With the addition of more startups every year, India has developed and is witnessing one of the largest startup ecosystems in the world. While, the number of startups is on a continuous and stark rise, in May 2020, Nasscom was seen as reporting – “COVID 19 Impact – 9 out of 10 Startups Bleeding in India”. Majority of startups in India, are bleeding more so than ever before due to the grim economic condition of the country thanks to COVID-19. The investment sector has been adversely impacted by COVID-19 and the resultant ‘stay at home’ agenda followed by most. While businesses in all sectors have borne the repercussions of the pandemic, start-ups have particularly been one of the most exposed, and in fact, are facing numerous challenges both, from a business as well as from an operations’ perspective.
The Department of Industrial Policy and Promotion, Ministry of Commerce and Industry has vide a notification1 prescribed the criteria for an entity to be considered a startup. One important thing to note is that only private companies incorporated under the Companies Act, 2013 or Companies Act, 1956 can be classified as a startup. The Indian government has in the past launched various schemes and undertaken a slew of measures to promote a culture of entrepreneurship and startups in the country. The widely known ‘Make in India’ initiative was one such measure launched with an aim of transforming India into a global manufacturing hub and c designed to attract investments from both local and foreign entities in key areas, including automobiles, chemicals, information technology, aviation, hospitality, railways etc. Another initiative is the ‘Stand up India’ initiative – aimed at promoting entrepreneurship and job creation at the grassroots level, especially keeping in mind the Scheduled Castes, Scheduled Tribes and women.
The Stand up India programme was swiftly followed by the ‘Startup India’ campaign, which was aimed at promoting bank financing for startup ventures to boost entrepreneurship and encourage job creation and restrict the role of states in the policy domain.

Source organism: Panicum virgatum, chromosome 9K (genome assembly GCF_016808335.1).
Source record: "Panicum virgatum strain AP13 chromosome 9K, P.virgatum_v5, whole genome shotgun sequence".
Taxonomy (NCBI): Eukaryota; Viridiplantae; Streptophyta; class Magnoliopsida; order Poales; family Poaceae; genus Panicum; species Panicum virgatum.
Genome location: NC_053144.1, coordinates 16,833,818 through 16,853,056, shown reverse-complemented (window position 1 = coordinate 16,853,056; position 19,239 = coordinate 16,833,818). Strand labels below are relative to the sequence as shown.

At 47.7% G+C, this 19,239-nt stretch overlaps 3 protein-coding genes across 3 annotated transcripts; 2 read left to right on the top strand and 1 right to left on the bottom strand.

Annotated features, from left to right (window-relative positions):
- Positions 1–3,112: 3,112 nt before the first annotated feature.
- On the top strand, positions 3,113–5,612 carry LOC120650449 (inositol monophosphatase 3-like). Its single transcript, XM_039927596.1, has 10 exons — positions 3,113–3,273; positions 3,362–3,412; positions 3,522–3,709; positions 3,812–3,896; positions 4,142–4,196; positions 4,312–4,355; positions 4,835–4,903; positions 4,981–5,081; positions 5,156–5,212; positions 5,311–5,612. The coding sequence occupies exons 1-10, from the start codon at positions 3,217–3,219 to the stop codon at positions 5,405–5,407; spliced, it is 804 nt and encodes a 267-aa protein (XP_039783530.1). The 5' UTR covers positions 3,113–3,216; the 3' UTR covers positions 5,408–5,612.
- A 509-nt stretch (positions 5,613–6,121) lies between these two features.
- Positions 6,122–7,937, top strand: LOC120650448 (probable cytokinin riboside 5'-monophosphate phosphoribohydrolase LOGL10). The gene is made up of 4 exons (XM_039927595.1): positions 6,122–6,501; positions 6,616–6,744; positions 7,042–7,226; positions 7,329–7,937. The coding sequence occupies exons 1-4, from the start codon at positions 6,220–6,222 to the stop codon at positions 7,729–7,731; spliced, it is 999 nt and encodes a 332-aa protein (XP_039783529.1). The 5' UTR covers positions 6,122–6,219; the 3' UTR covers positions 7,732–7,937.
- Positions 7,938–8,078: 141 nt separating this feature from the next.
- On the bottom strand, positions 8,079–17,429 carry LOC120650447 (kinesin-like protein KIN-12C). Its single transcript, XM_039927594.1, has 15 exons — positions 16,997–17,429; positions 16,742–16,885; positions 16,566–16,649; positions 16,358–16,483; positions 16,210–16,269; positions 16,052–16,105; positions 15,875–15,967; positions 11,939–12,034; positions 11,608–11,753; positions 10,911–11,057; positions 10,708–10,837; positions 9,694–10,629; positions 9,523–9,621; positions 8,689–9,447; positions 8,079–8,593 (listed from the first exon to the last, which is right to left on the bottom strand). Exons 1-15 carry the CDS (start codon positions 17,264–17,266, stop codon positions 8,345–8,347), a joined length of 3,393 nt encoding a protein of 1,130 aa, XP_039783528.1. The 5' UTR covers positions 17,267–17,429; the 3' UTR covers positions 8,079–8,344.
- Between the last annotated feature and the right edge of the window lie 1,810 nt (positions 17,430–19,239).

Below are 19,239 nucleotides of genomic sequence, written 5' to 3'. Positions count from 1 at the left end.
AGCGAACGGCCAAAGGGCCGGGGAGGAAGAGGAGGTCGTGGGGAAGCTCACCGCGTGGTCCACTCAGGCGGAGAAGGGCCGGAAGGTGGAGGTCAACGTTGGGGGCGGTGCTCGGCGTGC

In a bid to encourage innovation, the Startup India programme has proposed the setting up of innovation centres across national institutes, and setting up a knowledge exchange hub and research parks.
The Government also launched the support to training and employment programme (STEP) for women with no access to formal skill-training facilities, especially in rural India.
One of the reforms taken by the government, to support COVID impacted startups has been through a notification dated September 7, 2020, issued by the Ministry of Corporate Affairs (MCA) in consultation with the Reserve Bank of India. The notification amends the Companies (Acceptance of Deposit) Rules, 2014 (“Rules”) and is aimed at providing more flexibility to Start-ups to raise funds, especially during the pandemic.
Important amendments under the Companies (Acceptance of Deposits) Amendment Rules, 2020.
The MCA amended the Rules to enable start-ups to raise funds through corporate bonds or other convertible notes for 10 (ten) years as against the stipulated period of 5 (five) years prior to the amendment. Convertible Note has been defined under the Rules as an instrument evidencing receipt of money initially as a debt, which is repayable at the option of the holder, or which is convertible into such number of equity shares of the start-up company upon occurrence of specified events and as per the other terms and conditions agreed to and indicated in the instrument.
Prior to the amendment, Start-ups were allowed to receive funding of up to Rs. 25,00,000/- by way of convertible note (convertible into equity shares or repayable within a period not exceeding 5 (five) years from the date of issue) in a single tranche, from a person. However, subsequent to the amendment, the period of repayment by Start-ups has been increased to 10 (ten) years.
Given the global scale of the pandemic and the uncertain economic situations spurred by it, the Amendment is a welcome move and comes as a respite for already distressed start-ups in India. The economic distress and slowdown caused by the pandemic have severely impaired the start-ups. The Indian government has since the beginning of March, 2020 taken several steps to contain the effect and after effects of COVID-19. All such measures have been taken so as to stabilise and revive the economy. The amendment to the Rules is certainly a step forward in creating a conducive environment for start-ups and businesses to thrive in India.
1 G.S.R. 180 (E) dated 17th February , 2016